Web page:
By LISA MOSER
K-State Research and Extension News Service
MANHATTAN — Now that Halloween is here, many folks are already thinking about holiday entertaining for Thanksgiving.
After two years of limited celebrations, some families are looking to bring back traditional large group gatherings, making this the perfect time to make sure the kitchen is ready, said food scientist Karen Blakeslee, who is also coordinator of the Rapid Response Center at Kansas State University.
“First, examine your kitchen equipment and make sure your appliances are working right,” Blakeslee said.
She recommends that people place an oven thermometer inside their oven.
“The oven thermometer will give you a better idea of the actual oven temperature so that you can be assured the food is baked properly,” Blakeslee said.
Also with small appliances, she encouraged cooks to test them now to make sure they work correctly and that there is enough space in the kitchen to use them when preparing the full Thanksgiving meal.
“Check to make sure your kitchen has the electrical power to handle all the appliances you’ll need to run when cooking,” Blakeslee said.
To help with the space challenges of holiday meal prep, Blakeslee said cooks should prepare and freeze items ahead of time.
“If you are going to have dinner rolls, make them now and then wrap them tightly and place them in the freezer. Then on the day of the meal, pop them in the microwave to warm them up,” Blakeslee said.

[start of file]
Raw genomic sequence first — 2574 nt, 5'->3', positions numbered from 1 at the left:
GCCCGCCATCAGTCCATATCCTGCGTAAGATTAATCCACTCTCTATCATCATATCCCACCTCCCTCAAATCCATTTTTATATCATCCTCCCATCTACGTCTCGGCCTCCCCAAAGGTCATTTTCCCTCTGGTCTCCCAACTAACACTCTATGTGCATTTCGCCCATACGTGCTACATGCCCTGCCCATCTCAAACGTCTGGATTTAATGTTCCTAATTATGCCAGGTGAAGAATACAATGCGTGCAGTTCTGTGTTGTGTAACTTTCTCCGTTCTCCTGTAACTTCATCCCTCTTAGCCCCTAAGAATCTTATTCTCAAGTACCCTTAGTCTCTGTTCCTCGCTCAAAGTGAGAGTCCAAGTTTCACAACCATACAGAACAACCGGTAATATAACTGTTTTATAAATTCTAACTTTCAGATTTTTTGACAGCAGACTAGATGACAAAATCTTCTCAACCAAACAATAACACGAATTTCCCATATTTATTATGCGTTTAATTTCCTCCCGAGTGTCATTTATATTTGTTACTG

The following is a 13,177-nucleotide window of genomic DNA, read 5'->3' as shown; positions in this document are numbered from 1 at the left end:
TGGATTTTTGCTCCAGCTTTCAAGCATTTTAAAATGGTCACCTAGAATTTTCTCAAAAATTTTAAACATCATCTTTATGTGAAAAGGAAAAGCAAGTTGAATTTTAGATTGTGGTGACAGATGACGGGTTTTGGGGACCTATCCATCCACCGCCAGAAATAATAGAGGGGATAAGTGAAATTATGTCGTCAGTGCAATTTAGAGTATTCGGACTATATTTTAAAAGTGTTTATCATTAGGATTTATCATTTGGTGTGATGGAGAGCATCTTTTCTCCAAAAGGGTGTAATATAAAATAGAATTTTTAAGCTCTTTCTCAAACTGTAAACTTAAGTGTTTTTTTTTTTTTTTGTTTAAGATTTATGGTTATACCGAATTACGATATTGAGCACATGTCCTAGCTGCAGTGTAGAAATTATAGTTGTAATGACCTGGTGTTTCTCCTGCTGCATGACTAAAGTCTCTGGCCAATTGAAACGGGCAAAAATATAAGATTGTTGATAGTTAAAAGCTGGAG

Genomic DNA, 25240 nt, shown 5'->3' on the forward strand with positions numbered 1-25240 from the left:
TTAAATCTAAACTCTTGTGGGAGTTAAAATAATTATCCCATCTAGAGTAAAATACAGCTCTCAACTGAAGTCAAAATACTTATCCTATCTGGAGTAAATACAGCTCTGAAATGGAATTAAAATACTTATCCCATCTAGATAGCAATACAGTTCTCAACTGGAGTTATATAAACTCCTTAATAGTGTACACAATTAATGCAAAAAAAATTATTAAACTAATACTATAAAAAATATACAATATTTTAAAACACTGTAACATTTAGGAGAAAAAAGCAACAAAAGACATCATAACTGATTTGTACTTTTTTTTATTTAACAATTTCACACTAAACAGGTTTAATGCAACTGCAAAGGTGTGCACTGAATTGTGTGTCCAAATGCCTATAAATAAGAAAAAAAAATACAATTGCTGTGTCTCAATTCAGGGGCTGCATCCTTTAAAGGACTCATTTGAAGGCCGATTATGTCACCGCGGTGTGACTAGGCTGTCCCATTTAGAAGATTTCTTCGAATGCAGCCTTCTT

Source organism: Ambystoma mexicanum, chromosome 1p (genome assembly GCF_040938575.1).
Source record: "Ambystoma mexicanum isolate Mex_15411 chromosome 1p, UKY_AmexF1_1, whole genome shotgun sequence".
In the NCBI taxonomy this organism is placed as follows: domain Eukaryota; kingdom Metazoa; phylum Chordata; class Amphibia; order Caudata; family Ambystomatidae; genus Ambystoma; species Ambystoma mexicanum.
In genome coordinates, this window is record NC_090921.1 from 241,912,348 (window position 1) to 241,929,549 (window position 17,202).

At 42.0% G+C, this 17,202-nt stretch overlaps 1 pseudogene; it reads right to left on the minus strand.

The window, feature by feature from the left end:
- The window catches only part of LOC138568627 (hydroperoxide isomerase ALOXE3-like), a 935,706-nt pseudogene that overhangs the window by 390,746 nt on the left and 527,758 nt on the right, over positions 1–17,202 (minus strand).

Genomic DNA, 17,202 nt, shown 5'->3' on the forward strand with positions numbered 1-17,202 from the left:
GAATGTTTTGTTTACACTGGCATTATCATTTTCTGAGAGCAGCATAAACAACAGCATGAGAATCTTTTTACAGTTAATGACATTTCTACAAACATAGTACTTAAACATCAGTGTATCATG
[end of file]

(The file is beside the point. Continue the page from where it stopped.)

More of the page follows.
She said baked goods begin to go stale as they come through the cooling process. Reheating them from the freezer reverses that process and freshens them up.
“Fruit pies, baked or unbaked, will survive better in the freezer than other types of pies,” Blakeslee said. “Again, it is a good idea to refresh them in the oven after thawing.”
To help with the demands on the oven, Blakeslee advises families divide up the holiday meal cooking.
“One suggestion is for the host to make the main course and then have everyone else bring a side dish,” she said.
After the meal is complete, it is important to keep the two-hour food safety rule in mind.
“Don’t let hot or cold food sit at room temperature for more than two hours, otherwise food will be in the temperature danger zone between 40 and 140 degrees where bacteria really thrive,” Blakeslee said.
When preparing a holiday turkey, Blakeslee shared the following tips:
●Ideally, frozen turkeys should be thawed in the refrigerator, estimating 24 hours of thaw time for every four to five pounds. She suggests adding one or two extra days to be sure it is thawed.
●If thawing turkey in cold water, the bird must be submerged. Change water every 30 minutes. Plan on a minimum thawing time of 30 minutes per pound of turkey.
●Do not rinse the turkey before putting it in the oven. It is unnecessary and risks spreading contamination in the kitchen.
●Use a food thermometer to check the turkey and make sure it is registering at 165 degrees. Check the temperature in several locations such as the thickest part of the breast and the innermost part of the thigh and wing.
●It is best to let the cooked turkey rest for 10-20 minutes to allow the juices to circulate for a better moisture level and flavor.
More cooking and food safety tips are available online from the K-State Rapid Response Center.